The Voice of Experience by Sam Soga

Snow Camping

Use Equipment Check list, check it twice.
Use your equipment checklist and layout your gears on the floor. Check it again to pack your pack. Missing gorp is the least of your worries; finding out enroute that you’ve left behind a hat or gloves can be a major threat to cold-weather fun.

Give the sun its due.
A fair-skinned backpacker, sun and reflecting snow can fry like a pork rind even in the dead of winter. Use UV-blocking SPF 25 or higher sunscreen anytime you’re out in the bright sun, and don’t neglect tender areas like the underside of your nose and chin. Bring along sunglasses that block 100 percent of UV rays.

Consider bringing a shovel
It may seem an unnecessary burden, but a collapsible snow shovel can come in handy for flattening a sleeping area and digging out a kitchen bench, Kitchen can be as fancy as you want, but all you really need is a place to sit and some sort of ledge or “table” for your stove and cooking supplies.
Pick out a hat to go with your bag.
Blood keeps pumping to your head and your scalp radiates heat whether you’re snowshoeing or sleeping. Wear a hat and cinch the hood down tight on your sleeping bag.

Layers work, but only if you use them.
Dressing in layers is worthless if you don’t make adjustments as the weather and exertion demand. Add layers before you get cold and conversely, don’t worry about being a bit chilly when you first start hiking. Choose zip-neck long underwear tops and jackets with full-front zippers for maximum ventilation.

Cotton kills.
Dramatic? Yes, but true nonetheless. Cotton’s water-loving, slow-drying fibers suck up moisture and hold it against your skin. In a desert, this is desirable because it keeps you cool. In the Winter Mountains, it can mean death. For backcountry travel in all but the most amiable weather, choose synthetics or wool for hats, socks, and everything in between.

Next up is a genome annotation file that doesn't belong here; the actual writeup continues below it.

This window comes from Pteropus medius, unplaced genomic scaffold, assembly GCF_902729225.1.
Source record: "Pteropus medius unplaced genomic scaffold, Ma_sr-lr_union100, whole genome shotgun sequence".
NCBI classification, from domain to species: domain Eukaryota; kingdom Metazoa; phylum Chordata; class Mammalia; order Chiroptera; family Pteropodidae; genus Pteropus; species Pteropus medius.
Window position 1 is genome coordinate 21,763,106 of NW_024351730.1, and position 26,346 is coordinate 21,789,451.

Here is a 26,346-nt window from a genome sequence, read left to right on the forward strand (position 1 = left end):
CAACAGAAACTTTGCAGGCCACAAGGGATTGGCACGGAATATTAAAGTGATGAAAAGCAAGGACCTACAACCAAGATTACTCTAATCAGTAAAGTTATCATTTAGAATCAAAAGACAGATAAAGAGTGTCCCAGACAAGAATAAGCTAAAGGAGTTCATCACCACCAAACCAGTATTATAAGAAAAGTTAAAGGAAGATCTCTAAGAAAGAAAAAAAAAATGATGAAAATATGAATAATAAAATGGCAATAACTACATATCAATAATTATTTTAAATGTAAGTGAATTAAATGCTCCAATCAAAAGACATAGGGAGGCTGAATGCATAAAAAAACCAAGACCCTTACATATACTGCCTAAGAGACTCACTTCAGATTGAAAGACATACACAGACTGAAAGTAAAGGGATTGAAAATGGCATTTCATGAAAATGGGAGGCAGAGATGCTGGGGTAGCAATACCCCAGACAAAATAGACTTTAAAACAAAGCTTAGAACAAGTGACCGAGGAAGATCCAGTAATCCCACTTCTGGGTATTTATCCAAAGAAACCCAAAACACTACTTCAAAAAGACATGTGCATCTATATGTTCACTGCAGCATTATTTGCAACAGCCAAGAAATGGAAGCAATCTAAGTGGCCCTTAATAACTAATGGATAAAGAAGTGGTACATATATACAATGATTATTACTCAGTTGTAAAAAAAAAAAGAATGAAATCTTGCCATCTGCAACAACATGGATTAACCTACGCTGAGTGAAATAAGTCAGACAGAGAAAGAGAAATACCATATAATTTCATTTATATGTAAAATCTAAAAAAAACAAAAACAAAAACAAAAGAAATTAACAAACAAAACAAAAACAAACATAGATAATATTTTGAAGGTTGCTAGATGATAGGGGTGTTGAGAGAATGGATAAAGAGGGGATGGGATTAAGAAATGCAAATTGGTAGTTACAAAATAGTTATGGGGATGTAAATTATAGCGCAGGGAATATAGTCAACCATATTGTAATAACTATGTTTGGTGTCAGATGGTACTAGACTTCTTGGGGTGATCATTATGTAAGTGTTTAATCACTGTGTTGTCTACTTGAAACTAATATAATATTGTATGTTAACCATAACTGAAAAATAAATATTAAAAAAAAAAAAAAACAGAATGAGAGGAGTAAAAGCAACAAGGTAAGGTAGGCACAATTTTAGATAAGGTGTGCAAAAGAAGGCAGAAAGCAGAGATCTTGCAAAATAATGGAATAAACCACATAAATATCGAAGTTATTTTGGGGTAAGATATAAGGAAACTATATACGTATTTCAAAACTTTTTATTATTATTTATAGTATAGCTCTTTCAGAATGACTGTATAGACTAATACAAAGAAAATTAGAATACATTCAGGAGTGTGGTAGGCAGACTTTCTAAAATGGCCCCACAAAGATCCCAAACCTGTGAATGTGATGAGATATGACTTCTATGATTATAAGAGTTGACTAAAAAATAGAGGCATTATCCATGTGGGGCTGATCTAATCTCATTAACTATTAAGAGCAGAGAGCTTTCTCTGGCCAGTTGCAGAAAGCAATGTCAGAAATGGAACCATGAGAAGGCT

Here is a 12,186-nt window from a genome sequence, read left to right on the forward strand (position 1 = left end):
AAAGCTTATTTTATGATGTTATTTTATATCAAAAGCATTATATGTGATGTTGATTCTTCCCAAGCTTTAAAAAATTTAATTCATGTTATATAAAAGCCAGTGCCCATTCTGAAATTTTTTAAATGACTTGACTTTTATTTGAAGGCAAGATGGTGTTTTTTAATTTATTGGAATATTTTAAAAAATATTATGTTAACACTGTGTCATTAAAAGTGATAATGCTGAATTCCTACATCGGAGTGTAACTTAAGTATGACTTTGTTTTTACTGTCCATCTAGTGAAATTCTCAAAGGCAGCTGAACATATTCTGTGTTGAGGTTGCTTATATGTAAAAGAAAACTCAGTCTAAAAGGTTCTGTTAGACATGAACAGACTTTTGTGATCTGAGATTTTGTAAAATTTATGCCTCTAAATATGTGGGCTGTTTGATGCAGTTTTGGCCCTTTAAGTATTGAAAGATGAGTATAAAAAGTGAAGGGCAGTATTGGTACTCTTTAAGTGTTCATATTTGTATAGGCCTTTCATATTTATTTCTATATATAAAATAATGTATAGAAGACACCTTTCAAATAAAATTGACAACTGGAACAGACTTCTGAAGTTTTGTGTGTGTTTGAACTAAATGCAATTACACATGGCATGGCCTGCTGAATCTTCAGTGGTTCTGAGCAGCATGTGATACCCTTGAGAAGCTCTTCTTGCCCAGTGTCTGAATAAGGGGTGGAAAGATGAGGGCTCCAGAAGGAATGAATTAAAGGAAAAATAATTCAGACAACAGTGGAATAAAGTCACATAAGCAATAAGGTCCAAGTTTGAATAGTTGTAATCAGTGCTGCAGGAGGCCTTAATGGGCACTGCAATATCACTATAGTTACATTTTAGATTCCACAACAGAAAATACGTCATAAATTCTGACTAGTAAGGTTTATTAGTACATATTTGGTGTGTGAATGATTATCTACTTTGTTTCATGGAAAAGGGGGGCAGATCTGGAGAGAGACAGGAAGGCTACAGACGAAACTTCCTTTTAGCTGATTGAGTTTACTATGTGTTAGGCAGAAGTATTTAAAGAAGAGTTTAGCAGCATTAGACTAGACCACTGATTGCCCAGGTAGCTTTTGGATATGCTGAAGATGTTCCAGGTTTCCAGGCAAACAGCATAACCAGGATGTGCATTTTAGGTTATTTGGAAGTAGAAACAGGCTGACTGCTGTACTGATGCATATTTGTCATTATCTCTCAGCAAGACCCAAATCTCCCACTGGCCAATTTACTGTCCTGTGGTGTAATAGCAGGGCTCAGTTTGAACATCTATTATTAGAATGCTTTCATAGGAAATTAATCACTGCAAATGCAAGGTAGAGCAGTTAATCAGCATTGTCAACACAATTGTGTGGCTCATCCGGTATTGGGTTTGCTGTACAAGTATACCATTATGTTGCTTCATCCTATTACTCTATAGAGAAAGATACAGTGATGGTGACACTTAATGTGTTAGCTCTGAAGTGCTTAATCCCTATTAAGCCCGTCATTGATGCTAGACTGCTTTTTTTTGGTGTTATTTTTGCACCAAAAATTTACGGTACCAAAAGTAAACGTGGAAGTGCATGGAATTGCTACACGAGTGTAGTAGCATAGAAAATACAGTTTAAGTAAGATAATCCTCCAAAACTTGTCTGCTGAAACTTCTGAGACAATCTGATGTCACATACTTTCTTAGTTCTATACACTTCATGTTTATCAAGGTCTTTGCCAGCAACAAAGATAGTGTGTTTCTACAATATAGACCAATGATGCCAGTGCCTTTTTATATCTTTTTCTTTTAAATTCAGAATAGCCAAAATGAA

Eventually the snow will melt
Leave No Trace camping ethics apply to any season. If there’s a pit toilet nearby, use it. If not, pick a discreet spot in the woods at least 200 feet from any water – frozen or not. Dig down as far as you can in the snow, do your business, and pack snow back on top. Pack out or burn your toilet paper. If fires are allowed, keep it small and only use dead wood on the ground.

Feet sweat, even in winter
Take every precaution to keep your feet dry. Waterproof your boots, wear good gaiters, and try using vapor barrier liners between your liner socks and thick outer socks.

Lack of coffee kills, plan accordingly
Running out of fuel is no joke when your body is depending on hot food and calories, and you’re forced to eat cold, crunchy oatmeal and hard pasta. Cold weather makes stoves balky and less efficient (caffeine withdrawal affects partners similarly), so use your windscreen at all times, and carry double your normal fuel needs. Clean your stove before the trip, and know how to make field repairs.

How To Sleep Warm
Ground Insulation: Insulating ground pads make such a difference that seasoned winter campers usually take two. The warmest combination is a full-length closed-cell foam pad with a self-inflating mattress (a Therm-A-Rest, for instance) on top.
Keep the bag dry: Through respiration and sweat, you give off moisture at night, which ends up in your bag. Don’t breath into the bag; it may feel warmer initially, but it soaks the liner with condensation from your breath. Vapor from normal perspiration condenses inside the outer shell in sub-zero cold.
Wear clothes to bed: Always wear a warm hat and keep the bag hood snug because half your body heat escapes through your head. Wearing long johns and pile apparel to bed often makes the difference between cozy slumber and all-night shivering. Try not to overdress because bulky clothes in a tight bag will compress the insulation, or you could overheat and wake up sweat-soaked. Either way, you get cold.
downloadIt’s hard to stay hydrated in cold, dry conditions because you play and sweat all day then breathe out lots of water while sleeping.
Warm up before bed: Remember, a bag can’t retain body heat that’s not there in the first place. Eat hot dinner, have a hot beverage, and warm up before retiring by walking around, waving your arms, or going for a quick moonlit walk. Just don’t overdo it and go to bed sweaty.

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